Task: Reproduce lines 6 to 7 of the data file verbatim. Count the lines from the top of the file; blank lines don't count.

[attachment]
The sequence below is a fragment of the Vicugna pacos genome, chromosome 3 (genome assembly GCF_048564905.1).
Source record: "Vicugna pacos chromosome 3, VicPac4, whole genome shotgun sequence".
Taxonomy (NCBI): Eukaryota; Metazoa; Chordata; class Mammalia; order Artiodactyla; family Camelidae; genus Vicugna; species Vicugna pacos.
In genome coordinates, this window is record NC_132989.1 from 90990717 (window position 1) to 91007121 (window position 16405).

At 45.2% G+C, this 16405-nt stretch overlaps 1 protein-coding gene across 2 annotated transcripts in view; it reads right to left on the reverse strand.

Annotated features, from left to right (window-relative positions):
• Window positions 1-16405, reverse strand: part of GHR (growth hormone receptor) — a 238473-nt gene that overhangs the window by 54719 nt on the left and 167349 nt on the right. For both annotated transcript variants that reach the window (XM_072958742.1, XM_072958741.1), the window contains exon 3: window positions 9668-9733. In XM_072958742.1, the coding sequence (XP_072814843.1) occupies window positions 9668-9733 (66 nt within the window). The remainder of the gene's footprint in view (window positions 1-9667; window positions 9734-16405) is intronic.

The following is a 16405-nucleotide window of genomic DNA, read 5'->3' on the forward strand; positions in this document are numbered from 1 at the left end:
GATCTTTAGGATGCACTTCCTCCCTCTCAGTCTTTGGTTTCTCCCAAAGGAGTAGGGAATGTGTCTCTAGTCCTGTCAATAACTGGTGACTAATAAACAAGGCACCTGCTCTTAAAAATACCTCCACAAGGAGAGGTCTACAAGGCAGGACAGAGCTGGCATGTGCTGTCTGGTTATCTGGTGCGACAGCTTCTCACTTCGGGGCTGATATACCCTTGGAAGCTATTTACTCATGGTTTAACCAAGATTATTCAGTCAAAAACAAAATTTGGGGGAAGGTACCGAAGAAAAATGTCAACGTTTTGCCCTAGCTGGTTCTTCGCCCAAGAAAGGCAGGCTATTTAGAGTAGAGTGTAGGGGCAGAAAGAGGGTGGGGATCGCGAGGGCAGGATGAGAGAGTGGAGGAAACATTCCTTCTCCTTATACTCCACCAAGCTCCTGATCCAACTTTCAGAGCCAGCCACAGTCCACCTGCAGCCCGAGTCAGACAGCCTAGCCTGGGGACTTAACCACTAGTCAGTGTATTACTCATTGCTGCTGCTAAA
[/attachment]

Annotated features, from left to right (window-relative positions):
• Window positions 1-16405, reverse strand: part of GHR (growth hormone receptor) — a 238473-nt gene that overhangs the window by 54719 nt on the left and 167349 nt on the right. For both annotated transcript variants that reach the window (XM_072958742.1, XM_072958741.1), the window contains exon 3: window positions 9668-9733. In XM_072958742.1, the coding sequence (XP_072814843.1) occupies window positions 9668-9733 (66 nt within the window). The remainder of the gene's footprint in view (window positions 1-9667; window positions 9734-16405) is intronic.